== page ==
Category Ophthalmology
William John Adie (1886 – 1935)

William John Adie

William John Adie (1886 – 1935) was an Australian neurologist. Best known for describing the tonically dilated pupil (Adie pupil) associated with absent deep tendon reflexes (Adie syndrome) and his description of narcolepsy
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Adie syndrome

Holmes-Adie syndrome (aka Adie syndrome) affects the autonomic nervous system. Patients present with the pupil of one eye being larger and only slowly constricts in bright light (tonic pupil). There is also absence of deep tendon reflexes, usually the Achilles tendon.

Bernard Kayser

Biography Born 6 August 1869 Bremen, Germany Died 11 May 1954, Stuttgart, Germany Key Medical Attributions Medical Eponyms Kayser-Fleischer Ring (1902, 1903) Controversies Major Publications Kayser B. Ueber einen Fall von angeborener grünlicher Verfärbung der Cornea. Klinische Monatsblatter für Augenheilkunde. 1902;40(2):22-25…

Kayser-Fleischer Ring

Description What is the actual eponymous medical sign/syndrome/repair/classification… History 1902 Kayser 1903 – Fleischer description in the same journal, a year after Kayser. His contribution went beyond that of Kayser, he recognised that the ring was a marker for a…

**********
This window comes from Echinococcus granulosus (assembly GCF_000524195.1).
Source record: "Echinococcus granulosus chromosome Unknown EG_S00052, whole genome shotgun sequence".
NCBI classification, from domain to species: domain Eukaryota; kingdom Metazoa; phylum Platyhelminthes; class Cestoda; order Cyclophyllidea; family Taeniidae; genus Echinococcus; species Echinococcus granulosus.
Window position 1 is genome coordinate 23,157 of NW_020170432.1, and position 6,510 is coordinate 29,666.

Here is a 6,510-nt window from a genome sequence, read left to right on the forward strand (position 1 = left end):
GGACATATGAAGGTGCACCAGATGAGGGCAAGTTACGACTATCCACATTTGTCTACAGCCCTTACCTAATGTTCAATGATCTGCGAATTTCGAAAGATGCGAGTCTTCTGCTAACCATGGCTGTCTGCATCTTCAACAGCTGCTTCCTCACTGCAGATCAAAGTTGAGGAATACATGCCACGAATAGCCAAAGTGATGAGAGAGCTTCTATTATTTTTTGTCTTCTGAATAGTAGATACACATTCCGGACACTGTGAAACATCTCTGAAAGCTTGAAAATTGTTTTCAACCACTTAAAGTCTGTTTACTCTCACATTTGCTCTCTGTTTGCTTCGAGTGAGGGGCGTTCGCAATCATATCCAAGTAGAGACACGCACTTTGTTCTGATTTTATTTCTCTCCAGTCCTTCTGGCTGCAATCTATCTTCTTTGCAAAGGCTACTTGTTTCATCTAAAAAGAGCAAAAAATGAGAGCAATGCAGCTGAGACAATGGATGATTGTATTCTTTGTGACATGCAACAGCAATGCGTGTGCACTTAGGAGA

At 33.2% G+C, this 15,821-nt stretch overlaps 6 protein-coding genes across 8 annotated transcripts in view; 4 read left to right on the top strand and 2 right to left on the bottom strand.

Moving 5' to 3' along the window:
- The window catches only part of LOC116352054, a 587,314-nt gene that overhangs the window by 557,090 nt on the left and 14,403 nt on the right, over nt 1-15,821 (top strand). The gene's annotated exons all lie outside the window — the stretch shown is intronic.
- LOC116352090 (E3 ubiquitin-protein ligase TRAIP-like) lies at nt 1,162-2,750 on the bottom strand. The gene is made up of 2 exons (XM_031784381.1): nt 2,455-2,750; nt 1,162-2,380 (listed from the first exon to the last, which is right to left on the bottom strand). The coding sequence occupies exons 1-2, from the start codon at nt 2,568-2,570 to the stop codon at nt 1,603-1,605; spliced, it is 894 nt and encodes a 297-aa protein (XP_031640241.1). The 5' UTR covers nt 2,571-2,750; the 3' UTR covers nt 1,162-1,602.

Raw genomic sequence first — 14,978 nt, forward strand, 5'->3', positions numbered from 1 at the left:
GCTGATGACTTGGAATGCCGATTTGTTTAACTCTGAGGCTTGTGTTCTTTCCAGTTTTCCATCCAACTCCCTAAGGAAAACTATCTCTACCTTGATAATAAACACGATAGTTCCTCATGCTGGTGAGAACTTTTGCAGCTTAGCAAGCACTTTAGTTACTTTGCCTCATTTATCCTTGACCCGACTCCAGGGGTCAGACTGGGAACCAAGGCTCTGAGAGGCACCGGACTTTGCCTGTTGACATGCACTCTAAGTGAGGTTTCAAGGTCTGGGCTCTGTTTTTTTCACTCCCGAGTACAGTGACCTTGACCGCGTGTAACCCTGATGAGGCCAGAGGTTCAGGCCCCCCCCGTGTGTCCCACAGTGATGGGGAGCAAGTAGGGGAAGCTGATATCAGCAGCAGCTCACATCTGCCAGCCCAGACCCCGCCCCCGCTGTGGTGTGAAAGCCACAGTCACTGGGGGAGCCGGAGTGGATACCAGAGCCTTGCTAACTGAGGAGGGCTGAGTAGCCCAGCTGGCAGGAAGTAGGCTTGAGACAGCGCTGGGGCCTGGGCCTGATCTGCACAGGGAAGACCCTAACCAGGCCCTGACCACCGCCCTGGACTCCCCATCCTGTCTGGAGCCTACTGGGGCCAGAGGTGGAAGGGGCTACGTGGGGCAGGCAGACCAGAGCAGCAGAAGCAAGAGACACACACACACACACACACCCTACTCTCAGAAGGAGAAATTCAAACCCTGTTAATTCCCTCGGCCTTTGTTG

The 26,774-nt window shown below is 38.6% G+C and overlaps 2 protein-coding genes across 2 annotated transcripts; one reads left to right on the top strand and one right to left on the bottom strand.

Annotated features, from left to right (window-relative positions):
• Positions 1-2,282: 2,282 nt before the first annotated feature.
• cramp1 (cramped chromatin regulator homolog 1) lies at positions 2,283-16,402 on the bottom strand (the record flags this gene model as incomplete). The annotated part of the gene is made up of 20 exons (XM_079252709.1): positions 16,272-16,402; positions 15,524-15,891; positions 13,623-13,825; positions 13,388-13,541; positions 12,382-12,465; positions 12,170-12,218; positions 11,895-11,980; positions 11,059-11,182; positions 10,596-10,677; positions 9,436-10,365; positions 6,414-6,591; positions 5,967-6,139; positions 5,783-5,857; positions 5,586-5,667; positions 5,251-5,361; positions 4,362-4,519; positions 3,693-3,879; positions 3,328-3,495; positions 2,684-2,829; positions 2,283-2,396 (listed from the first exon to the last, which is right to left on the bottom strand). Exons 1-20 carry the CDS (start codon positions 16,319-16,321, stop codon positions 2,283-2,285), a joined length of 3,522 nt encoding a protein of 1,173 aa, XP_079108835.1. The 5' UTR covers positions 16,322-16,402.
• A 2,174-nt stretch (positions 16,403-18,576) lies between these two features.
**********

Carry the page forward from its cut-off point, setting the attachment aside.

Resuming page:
Friedrich Wilhelm Ernst Albrecht von Gräfe (1828 – 1870)

Albrecht von Graefe

Albrecht von Gräfe (1828 – 1870) was a German ophthalmologist. Founder of scientific ophthalmology, Graefe sign (1864)
John Dalrymple (1803 – 1852)

John Dalrymple

John Dalrymple (1803-1852) English surgeon and ophthalmologist. Dalrymple sign (1952) relating to Graves disease; dissection and histology of first case of multiple myeloma with Bence Jones (1846)
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Dalrymple sign

Dalrymple sign: Widened palpebral tissue (lid retraction) or lid spasm seen in thyrotoxicosis (Graves disease) by John Dalrymple (1852)
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Stellwag Sign

Stellwag Sign: decreased, incomplete or infrequent blinking in patients with exophthalmic goitre (Graves-Basedow disease). Stellwag sign may also seen in progressive supranuclear palsy, and in dysthyroid eye disease
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Horner Syndrome

Horner syndrome is associated with an interruption to the sympathetic nerve supply of the eye. It is characterized by the classic triad of miosis, partial ptosis, and anhidrosis +/- enophthalmos
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Lid cracked open

A 3 year-old boy is brought to the emergency department by his father after coming second best in a head versus chair collision. Eyelid laceration